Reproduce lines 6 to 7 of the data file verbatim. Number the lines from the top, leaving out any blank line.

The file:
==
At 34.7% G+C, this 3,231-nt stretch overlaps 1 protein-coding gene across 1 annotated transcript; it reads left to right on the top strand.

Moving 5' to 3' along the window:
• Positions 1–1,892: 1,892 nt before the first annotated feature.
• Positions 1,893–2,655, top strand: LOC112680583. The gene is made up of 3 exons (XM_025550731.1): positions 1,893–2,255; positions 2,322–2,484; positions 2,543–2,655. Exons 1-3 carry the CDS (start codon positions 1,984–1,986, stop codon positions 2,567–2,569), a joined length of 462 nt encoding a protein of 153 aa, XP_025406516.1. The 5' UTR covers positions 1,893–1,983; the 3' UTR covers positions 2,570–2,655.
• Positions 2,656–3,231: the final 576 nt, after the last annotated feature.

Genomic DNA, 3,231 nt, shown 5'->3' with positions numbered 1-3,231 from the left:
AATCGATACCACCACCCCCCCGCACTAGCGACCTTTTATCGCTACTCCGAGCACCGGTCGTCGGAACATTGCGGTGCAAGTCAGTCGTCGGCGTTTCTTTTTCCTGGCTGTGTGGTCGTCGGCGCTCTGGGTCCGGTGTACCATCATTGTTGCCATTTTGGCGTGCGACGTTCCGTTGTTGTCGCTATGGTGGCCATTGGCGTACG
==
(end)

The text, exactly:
Genomic DNA, 3,231 nt, shown 5'->3' with positions numbered 1-3,231 from the left:
AATCGATACCACCACCCCCCCGCACTAGCGACCTTTTATCGCTACTCCGAGCACCGGTCGTCGGAACATTGCGGTGCAAGTCAGTCGTCGGCGTTTCTTTTTCCTGGCTGTGTGGTCGTCGGCGCTCTGGGTCCGGTGTACCATCATTGTTGCCATTTTGGCGTGCGACGTTCCGTTGTTGTCGCTATGGTGGCCATTGGCGTACG